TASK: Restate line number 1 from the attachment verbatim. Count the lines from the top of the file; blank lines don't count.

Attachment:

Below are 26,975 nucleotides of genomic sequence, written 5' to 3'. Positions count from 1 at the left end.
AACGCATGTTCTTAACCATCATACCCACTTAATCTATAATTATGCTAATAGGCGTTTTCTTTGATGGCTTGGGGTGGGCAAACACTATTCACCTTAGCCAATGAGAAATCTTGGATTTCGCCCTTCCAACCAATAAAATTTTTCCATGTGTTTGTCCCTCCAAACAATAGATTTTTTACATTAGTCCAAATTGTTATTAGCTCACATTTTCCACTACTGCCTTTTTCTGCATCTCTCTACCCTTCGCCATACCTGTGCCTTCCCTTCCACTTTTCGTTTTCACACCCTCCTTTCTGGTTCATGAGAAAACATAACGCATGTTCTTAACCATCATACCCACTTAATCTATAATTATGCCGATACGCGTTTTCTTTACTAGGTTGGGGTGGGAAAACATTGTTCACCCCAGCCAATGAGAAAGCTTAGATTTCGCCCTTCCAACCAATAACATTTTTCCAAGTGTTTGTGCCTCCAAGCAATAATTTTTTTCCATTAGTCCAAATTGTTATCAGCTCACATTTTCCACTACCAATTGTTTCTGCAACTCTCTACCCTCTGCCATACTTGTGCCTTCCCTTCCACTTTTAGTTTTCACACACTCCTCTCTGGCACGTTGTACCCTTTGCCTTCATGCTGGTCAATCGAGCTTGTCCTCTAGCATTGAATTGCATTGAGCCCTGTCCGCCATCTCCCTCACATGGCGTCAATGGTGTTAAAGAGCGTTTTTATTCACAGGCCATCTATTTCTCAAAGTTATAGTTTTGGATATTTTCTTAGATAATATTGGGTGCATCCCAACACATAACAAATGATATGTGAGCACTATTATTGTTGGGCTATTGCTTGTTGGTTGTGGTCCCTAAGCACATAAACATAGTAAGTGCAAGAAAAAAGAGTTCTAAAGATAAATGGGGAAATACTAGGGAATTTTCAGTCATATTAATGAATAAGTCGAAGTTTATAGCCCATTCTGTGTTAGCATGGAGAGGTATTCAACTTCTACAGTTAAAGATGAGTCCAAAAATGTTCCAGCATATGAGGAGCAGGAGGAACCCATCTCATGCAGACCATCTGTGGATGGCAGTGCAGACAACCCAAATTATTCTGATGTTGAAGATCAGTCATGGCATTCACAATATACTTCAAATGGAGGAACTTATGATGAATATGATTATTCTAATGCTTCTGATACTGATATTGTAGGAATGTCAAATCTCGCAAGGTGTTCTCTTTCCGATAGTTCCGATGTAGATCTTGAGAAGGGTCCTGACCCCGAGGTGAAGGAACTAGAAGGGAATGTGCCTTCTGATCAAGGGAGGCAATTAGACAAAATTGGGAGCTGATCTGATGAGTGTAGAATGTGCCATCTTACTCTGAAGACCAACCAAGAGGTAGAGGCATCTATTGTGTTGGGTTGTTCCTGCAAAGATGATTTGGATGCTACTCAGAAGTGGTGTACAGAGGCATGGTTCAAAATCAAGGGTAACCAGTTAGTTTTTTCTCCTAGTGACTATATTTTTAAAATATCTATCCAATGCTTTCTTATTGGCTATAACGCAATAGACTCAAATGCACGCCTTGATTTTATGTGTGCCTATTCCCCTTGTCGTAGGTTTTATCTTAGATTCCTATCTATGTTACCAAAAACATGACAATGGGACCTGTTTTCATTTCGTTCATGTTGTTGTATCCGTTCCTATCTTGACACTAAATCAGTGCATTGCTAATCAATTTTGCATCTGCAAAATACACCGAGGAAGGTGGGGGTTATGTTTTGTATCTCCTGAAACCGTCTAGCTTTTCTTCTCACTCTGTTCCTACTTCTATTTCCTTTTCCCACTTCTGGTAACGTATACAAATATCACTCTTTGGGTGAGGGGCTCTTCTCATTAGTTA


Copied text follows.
Below are 26,975 nucleotides of genomic sequence, written 5' to 3'. Positions count from 1 at the left end.